By Claire Georgiou, Reboot Naturopath, B.HSc ND
More than a trillion healthy microbes live happily within your digestive system. They are vital for immune, nutritional and metabolic functions. Imbalances in our digestive system, also known as dysbiosis, are associated with many chronic health conditions.
Studies indicate that our gut microbiome can have an effect on how we metabolize our food and store fat. When the microbiome is healthy it will support healthy weight control, while an unhealthy dysbiotic gut can increase the likelihood of obesity and weight-related health conditions.
The gut microbiome, or the healthy microbes that take up residence in our digestive tract, have a tall order.
These microbes support a healthy intestinal lining, nutrient absorption, digestion of complex carbohydrates, synthesis of essential amino acids, supporting glucose and cholesterol metabolism, production of short chain fatty acids which act as a fuel for the intestinal cells and reduce inflammation and produce vitamin B and K.
The microbiome also supports a healthy immune system, healthy brain function and a myriad of other important health benefits.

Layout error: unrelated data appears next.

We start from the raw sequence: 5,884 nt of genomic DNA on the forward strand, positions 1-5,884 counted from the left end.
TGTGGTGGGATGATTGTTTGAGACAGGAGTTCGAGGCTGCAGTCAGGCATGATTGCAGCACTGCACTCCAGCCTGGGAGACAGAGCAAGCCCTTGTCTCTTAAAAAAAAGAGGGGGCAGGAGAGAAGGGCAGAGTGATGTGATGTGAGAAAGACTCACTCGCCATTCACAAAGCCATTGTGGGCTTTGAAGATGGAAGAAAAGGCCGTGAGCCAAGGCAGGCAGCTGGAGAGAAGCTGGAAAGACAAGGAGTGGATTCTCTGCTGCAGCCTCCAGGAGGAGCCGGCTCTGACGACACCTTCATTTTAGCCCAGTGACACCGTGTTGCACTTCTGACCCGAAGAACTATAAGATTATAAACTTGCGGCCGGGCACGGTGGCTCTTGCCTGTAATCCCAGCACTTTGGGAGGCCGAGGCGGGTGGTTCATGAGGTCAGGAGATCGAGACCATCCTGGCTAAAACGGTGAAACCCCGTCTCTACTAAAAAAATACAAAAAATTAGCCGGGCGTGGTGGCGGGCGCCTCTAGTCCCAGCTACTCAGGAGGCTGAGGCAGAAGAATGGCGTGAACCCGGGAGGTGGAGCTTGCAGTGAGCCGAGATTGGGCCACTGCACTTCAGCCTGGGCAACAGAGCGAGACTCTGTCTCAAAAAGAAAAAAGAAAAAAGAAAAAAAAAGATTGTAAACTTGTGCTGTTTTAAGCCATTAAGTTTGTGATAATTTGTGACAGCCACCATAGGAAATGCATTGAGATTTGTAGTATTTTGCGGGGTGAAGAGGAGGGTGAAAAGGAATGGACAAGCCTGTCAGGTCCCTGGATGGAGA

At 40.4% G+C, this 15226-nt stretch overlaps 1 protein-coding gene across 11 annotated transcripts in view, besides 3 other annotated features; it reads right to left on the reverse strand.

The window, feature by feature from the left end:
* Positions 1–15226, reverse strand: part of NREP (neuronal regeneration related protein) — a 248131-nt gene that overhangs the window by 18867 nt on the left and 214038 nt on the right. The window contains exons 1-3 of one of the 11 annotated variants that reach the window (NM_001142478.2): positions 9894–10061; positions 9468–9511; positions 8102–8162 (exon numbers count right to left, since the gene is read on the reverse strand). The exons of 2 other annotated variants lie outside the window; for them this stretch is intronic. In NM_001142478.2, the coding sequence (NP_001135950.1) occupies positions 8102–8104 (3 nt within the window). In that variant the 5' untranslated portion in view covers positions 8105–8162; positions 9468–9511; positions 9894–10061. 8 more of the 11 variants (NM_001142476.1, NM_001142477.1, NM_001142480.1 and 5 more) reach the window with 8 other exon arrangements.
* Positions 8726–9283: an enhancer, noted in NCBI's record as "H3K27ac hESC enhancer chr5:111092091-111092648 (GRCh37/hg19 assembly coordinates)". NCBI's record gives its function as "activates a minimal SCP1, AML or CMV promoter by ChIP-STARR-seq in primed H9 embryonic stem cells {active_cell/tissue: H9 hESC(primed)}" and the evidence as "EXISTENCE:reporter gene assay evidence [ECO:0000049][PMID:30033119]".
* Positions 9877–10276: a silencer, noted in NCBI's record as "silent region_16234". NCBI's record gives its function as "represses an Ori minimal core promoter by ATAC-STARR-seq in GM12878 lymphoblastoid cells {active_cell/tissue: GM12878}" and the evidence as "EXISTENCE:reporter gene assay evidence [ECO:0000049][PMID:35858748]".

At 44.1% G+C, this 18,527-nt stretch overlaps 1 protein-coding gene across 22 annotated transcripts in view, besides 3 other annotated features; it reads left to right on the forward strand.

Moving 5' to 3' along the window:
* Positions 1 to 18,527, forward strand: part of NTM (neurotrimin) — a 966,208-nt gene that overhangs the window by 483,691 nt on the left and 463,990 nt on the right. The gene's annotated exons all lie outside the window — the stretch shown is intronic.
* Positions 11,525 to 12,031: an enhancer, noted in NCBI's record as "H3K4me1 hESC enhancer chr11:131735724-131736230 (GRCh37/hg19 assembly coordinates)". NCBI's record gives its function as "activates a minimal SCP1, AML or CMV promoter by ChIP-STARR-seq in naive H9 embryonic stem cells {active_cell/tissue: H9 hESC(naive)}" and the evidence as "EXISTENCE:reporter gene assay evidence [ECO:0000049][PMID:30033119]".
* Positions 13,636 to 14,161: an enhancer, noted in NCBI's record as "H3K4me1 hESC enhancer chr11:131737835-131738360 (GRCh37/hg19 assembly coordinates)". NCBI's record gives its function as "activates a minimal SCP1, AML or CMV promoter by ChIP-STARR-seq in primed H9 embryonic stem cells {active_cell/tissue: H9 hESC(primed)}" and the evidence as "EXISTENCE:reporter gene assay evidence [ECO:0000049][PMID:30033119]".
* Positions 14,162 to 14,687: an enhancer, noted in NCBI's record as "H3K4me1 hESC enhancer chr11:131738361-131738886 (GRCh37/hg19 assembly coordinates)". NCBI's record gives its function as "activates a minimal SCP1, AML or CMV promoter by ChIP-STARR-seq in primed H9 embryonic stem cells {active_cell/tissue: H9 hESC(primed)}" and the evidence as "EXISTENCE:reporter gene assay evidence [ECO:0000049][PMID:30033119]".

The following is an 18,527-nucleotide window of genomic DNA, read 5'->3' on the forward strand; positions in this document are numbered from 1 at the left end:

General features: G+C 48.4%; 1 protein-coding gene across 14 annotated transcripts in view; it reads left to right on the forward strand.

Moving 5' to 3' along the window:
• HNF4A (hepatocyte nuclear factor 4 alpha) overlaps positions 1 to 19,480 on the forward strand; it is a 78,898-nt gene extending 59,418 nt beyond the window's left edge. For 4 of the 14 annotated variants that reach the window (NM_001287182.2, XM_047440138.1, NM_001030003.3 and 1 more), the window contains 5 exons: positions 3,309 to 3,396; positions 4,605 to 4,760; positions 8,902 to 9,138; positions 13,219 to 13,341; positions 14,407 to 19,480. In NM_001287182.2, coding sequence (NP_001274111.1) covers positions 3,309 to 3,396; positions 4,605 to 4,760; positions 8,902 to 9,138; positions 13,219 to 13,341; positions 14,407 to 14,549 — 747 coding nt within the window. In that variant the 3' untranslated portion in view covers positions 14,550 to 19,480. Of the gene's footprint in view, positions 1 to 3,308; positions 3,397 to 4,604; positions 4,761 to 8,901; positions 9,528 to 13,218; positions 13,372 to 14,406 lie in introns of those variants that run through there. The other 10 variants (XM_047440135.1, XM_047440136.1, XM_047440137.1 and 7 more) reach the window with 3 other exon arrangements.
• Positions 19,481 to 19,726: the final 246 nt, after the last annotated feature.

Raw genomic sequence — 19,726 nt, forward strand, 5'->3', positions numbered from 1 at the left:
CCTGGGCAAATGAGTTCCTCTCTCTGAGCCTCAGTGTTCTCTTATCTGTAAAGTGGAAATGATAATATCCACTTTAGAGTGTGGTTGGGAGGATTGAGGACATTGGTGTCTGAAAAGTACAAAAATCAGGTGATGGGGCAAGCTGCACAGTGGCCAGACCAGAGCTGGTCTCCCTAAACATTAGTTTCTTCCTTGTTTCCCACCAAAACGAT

Prebiotics are indigestible to our digestive system but they provide food and energy for the good microbes (often known as good bacteria) inside our digestive system and predominantly our large intestine. Think of prebiotics as another high-fiber food group that keep these good microflora in healthy numbers and help to provide us with the necessary health benefits.
Prebiotics include fructooligosaccharides such as insulin and galactooligosaccharides.
Some new evidence suggests that a diet high in prebiotics can be beneficial for your health. Prebiotics can help increase calcium absorption, regulate glucose metabolism and support a healthy gut transition time while reducing colonic cell inflammation, therefore reducing the risk of colon cancer and other inflammatory bowel conditions by providing fuel to reduce inflammation, and even reducing the risk of diabetes.
Certain foods in a natural, whole food diet will increase your intake of prebiotics and support a healthy gut flora.
Foods that contain prebiotics are:
Recipes for increasing your prebiotic foods: